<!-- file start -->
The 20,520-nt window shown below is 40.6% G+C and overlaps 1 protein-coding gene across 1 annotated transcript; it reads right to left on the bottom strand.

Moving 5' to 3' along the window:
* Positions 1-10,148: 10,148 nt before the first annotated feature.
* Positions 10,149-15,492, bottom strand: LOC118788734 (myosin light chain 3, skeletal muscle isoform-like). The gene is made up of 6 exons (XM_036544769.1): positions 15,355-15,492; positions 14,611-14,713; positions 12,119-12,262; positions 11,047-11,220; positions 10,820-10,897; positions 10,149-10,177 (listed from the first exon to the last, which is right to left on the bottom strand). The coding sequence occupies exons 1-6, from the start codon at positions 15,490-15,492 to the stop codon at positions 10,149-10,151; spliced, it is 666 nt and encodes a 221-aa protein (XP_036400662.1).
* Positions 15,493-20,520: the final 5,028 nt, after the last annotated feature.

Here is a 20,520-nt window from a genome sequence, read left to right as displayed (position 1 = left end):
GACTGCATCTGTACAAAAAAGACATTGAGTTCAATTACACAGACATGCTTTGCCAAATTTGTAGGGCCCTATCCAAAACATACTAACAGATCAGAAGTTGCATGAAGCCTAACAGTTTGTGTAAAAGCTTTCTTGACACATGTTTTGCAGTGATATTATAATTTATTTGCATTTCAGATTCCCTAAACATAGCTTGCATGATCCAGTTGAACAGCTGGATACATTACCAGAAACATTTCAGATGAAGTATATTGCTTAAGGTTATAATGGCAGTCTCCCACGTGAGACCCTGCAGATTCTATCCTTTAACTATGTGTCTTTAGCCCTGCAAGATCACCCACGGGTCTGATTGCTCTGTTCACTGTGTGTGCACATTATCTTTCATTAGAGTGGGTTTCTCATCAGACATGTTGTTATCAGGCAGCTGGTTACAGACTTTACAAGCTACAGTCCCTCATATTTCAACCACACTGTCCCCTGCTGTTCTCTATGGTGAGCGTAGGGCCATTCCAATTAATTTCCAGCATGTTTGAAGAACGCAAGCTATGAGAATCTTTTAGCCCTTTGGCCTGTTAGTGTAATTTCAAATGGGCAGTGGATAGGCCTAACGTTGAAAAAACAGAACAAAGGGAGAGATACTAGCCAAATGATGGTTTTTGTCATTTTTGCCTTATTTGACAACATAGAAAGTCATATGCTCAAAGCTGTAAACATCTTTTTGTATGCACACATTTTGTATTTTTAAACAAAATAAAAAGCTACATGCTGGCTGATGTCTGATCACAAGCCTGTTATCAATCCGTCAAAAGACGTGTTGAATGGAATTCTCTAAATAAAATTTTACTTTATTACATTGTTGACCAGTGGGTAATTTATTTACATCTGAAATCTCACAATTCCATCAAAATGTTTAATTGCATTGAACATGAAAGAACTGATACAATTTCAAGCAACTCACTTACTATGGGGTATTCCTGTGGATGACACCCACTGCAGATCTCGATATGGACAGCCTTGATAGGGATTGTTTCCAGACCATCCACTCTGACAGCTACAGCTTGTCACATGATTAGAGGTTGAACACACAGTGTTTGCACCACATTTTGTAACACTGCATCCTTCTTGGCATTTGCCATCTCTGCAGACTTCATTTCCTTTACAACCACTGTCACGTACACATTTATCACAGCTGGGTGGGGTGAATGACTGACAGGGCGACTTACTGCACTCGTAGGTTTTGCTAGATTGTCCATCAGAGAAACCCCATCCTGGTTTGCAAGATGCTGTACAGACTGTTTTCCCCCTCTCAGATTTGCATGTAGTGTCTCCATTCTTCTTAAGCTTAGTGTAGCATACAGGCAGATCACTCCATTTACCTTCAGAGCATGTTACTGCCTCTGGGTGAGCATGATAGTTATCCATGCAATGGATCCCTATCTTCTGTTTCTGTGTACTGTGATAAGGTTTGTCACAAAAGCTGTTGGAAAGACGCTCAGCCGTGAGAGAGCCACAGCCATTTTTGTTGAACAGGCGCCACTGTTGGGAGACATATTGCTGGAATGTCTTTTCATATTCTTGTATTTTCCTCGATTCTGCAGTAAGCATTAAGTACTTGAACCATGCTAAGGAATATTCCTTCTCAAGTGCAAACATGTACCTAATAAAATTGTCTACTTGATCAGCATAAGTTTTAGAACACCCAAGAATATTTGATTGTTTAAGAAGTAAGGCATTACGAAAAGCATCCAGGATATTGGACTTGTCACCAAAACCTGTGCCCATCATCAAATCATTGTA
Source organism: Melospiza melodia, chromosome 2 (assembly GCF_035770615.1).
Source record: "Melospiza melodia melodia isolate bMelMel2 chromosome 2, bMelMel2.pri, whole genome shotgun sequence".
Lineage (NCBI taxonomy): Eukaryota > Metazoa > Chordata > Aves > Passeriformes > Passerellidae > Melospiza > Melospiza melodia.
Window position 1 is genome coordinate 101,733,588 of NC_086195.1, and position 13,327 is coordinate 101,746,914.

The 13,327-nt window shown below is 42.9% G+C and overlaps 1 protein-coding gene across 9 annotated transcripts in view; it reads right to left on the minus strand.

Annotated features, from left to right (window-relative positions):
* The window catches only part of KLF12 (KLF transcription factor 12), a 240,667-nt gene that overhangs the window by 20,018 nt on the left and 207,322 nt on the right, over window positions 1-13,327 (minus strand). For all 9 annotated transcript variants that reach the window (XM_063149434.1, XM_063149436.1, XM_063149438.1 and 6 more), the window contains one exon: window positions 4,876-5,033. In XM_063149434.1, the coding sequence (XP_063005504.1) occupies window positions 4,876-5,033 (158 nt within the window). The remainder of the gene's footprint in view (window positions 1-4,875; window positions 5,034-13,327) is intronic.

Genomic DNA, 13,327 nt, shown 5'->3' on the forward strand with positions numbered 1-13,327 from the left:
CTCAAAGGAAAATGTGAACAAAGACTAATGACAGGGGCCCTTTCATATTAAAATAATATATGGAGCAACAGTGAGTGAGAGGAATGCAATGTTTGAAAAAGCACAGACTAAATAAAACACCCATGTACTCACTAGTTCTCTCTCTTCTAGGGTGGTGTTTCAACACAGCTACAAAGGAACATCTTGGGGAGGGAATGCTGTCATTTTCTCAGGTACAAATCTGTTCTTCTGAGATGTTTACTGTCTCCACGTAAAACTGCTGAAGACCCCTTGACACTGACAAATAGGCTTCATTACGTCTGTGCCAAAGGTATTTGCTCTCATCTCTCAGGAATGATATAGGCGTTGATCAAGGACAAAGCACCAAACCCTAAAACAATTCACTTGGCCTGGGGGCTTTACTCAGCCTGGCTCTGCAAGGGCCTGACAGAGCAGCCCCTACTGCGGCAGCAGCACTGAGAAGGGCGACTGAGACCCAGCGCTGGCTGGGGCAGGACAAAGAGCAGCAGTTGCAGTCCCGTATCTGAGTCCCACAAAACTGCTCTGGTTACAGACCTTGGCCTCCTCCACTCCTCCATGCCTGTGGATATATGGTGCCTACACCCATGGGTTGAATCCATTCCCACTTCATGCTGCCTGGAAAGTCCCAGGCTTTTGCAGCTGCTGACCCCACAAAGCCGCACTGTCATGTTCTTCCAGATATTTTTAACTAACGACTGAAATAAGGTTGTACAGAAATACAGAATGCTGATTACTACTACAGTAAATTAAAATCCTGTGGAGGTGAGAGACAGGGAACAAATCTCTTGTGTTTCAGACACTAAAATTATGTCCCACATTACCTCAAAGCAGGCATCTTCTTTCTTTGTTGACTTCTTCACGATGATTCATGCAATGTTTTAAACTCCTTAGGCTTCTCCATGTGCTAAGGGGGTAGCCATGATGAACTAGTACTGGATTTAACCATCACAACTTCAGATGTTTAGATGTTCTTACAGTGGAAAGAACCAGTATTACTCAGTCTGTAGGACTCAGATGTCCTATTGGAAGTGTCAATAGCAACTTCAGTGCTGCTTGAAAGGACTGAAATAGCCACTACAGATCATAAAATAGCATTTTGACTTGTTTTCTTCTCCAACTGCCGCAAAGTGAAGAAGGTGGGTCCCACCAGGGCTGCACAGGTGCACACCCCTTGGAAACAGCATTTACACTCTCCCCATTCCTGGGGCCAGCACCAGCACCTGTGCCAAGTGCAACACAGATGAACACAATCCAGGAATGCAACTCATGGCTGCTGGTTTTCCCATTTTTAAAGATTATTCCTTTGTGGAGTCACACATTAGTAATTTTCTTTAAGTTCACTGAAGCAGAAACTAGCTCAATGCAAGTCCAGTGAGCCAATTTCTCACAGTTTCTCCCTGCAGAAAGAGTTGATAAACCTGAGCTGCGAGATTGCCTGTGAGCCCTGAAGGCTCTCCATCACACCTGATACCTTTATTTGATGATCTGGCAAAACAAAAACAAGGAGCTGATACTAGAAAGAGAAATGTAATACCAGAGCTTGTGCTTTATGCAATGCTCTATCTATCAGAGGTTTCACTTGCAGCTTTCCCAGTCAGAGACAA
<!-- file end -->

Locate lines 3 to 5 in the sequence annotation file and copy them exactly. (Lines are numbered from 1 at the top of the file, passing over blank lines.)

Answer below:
* Positions 1-10,148: 10,148 nt before the first annotated feature.
* Positions 10,149-15,492, bottom strand: LOC118788734 (myosin light chain 3, skeletal muscle isoform-like). The gene is made up of 6 exons (XM_036544769.1): positions 15,355-15,492; positions 14,611-14,713; positions 12,119-12,262; positions 11,047-11,220; positions 10,820-10,897; positions 10,149-10,177 (listed from the first exon to the last, which is right to left on the bottom strand). The coding sequence occupies exons 1-6, from the start codon at positions 15,490-15,492 to the stop codon at positions 10,149-10,151; spliced, it is 666 nt and encodes a 221-aa protein (XP_036400662.1).
* Positions 15,493-20,520: the final 5,028 nt, after the last annotated feature.